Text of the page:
Can SFDR live up to promises of greater transparency?
A looming update to the EU regulation has sent fund managers scrambling to downgrade Article 9 funds to Article 8 status.
The EU’s Sustainable Finance Disclosure Regulation (SFDR) is intended to bring clarity to the market for sustainable investment products, to prevent greenwashing and to increase transparency around sustainability claims made by financial market participants. Article 8 funds are defined as ESG-linked, Article 9 are primarily ESG motivated (such as impact funds), and Article 6 are non-ESG.
With a 1 January 2023 deadline for Level 2 of the regulation’s Regulatory Technical Standards (RTS), requiring greater transparency in disclosure, big names such as BlackRock and HSBC have downgraded Article 9 exchange-traded funds (ETFs) to Article 8 en masse. This has prompted discussion over whether they were ever ESG-backed in the first place and even what the exact function of the SFDR is.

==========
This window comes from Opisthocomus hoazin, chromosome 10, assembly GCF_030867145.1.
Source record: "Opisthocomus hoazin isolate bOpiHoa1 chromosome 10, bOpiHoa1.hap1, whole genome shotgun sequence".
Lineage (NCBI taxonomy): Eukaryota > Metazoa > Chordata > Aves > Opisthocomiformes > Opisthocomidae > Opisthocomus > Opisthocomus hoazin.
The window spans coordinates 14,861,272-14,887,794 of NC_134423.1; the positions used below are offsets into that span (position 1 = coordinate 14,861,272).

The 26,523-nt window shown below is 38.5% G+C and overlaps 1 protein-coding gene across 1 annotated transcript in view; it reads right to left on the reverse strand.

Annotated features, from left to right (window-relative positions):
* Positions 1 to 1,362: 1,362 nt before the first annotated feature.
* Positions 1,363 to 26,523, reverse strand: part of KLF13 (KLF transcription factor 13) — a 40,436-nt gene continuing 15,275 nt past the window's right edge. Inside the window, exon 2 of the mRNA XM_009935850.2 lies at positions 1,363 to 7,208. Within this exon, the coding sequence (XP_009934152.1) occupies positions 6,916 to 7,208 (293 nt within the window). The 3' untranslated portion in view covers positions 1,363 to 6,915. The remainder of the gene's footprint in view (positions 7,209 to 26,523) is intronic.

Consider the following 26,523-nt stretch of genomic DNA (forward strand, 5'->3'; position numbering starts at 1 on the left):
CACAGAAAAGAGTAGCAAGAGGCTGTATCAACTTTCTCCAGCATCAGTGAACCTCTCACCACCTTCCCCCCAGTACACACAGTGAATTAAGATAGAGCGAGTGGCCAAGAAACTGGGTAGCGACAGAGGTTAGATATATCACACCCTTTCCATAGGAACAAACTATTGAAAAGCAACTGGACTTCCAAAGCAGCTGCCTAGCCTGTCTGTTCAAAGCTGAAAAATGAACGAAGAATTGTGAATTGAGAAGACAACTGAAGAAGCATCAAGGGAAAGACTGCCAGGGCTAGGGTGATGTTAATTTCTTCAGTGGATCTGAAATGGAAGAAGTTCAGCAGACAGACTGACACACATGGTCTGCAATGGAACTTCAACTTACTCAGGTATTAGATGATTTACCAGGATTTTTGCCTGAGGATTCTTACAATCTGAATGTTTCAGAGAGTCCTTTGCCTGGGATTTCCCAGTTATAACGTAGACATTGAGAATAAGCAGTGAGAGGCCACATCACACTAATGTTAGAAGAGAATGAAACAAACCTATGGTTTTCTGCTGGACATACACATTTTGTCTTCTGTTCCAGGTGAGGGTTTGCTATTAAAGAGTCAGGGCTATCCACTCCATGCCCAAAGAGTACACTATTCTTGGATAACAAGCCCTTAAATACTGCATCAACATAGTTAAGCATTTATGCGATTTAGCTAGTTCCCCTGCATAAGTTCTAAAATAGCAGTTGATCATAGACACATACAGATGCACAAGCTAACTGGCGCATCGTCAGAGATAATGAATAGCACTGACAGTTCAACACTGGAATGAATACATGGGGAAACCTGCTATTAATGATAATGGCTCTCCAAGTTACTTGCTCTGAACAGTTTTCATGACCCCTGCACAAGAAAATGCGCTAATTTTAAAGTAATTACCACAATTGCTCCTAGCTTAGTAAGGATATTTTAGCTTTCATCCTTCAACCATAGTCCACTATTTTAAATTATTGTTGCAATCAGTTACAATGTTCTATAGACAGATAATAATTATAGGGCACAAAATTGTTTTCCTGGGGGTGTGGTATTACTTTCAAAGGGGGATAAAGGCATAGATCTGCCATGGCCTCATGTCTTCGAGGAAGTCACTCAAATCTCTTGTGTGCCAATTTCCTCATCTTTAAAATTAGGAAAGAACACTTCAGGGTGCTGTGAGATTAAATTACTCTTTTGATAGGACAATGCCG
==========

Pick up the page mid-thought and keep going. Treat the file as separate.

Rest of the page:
Article 8 is also looking more broad, which raises further potential for greenwashing. With all this in mind, a fundamental question must be how prepared fund managers are for SFDR in the new year.
James Peel is a portfolio manager at Titan Asset Management and is responsible for Titan’s approach to sustainable investing. Of the looming changes and resulting preparations, Peel says: “Given the recent spate of downgrades from Article 9, preparations are actually nearing completion. Funds and fund managers are getting to the right place at just about the right time, although I would say the severity and the speed of the downgrades recently was a little last-minute.”